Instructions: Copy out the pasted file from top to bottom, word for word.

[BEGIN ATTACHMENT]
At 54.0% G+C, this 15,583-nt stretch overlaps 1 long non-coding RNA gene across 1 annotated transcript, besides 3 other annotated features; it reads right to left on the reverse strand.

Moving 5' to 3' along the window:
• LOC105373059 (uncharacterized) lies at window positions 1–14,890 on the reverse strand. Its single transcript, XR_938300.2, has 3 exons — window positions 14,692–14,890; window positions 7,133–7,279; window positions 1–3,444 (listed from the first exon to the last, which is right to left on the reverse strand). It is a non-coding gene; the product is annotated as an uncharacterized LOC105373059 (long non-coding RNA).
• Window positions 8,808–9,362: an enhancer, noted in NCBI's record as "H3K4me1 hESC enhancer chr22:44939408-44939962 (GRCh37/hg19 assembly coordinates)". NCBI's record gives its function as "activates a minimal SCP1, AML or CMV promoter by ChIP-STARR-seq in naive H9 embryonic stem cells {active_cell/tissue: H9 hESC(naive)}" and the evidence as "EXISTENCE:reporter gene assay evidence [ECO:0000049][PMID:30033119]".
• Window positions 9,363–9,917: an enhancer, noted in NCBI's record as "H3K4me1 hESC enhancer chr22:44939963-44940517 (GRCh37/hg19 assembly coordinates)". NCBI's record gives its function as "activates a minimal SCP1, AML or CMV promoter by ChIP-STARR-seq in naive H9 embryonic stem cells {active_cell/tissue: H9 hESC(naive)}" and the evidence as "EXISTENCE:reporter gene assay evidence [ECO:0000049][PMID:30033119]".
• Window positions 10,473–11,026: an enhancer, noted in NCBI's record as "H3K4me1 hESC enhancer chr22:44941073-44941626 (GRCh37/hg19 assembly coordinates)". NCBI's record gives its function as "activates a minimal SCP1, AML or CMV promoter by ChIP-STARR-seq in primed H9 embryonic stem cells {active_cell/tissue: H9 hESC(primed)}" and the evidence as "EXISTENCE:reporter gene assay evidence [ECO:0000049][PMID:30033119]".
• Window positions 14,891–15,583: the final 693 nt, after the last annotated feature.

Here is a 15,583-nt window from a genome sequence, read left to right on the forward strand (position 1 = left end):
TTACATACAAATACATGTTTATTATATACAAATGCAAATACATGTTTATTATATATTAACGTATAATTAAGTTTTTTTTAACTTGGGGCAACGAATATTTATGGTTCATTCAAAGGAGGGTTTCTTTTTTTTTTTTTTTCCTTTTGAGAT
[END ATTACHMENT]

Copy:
At 54.0% G+C, this 15,583-nt stretch overlaps 1 long non-coding RNA gene across 1 annotated transcript, besides 3 other annotated features; it reads right to left on the reverse strand.

Moving 5' to 3' along the window:
• LOC105373059 (uncharacterized) lies at window positions 1–14,890 on the reverse strand. Its single transcript, XR_938300.2, has 3 exons — window positions 14,692–14,890; window positions 7,133–7,279; window positions 1–3,444 (listed from the first exon to the last, which is right to left on the reverse strand). It is a non-coding gene; the product is annotated as an uncharacterized LOC105373059 (long non-coding RNA).
• Window positions 8,808–9,362: an enhancer, noted in NCBI's record as "H3K4me1 hESC enhancer chr22:44939408-44939962 (GRCh37/hg19 assembly coordinates)". NCBI's record gives its function as "activates a minimal SCP1, AML or CMV promoter by ChIP-STARR-seq in naive H9 embryonic stem cells {active_cell/tissue: H9 hESC(naive)}" and the evidence as "EXISTENCE:reporter gene assay evidence [ECO:0000049][PMID:30033119]".
• Window positions 9,363–9,917: an enhancer, noted in NCBI's record as "H3K4me1 hESC enhancer chr22:44939963-44940517 (GRCh37/hg19 assembly coordinates)". NCBI's record gives its function as "activates a minimal SCP1, AML or CMV promoter by ChIP-STARR-seq in naive H9 embryonic stem cells {active_cell/tissue: H9 hESC(naive)}" and the evidence as "EXISTENCE:reporter gene assay evidence [ECO:0000049][PMID:30033119]".
• Window positions 10,473–11,026: an enhancer, noted in NCBI's record as "H3K4me1 hESC enhancer chr22:44941073-44941626 (GRCh37/hg19 assembly coordinates)". NCBI's record gives its function as "activates a minimal SCP1, AML or CMV promoter by ChIP-STARR-seq in primed H9 embryonic stem cells {active_cell/tissue: H9 hESC(primed)}" and the evidence as "EXISTENCE:reporter gene assay evidence [ECO:0000049][PMID:30033119]".
• Window positions 14,891–15,583: the final 693 nt, after the last annotated feature.

Here is a 15,583-nt window from a genome sequence, read left to right on the forward strand (position 1 = left end):
TTACATACAAATACATGTTTATTATATACAAATGCAAATACATGTTTATTATATATTAACGTATAATTAAGTTTTTTTTAACTTGGGGCAACGAATATTTATGGTTCATTCAAAGGAGGGTTTCTTTTTTTTTTTTTTTCCTTTTGAGAT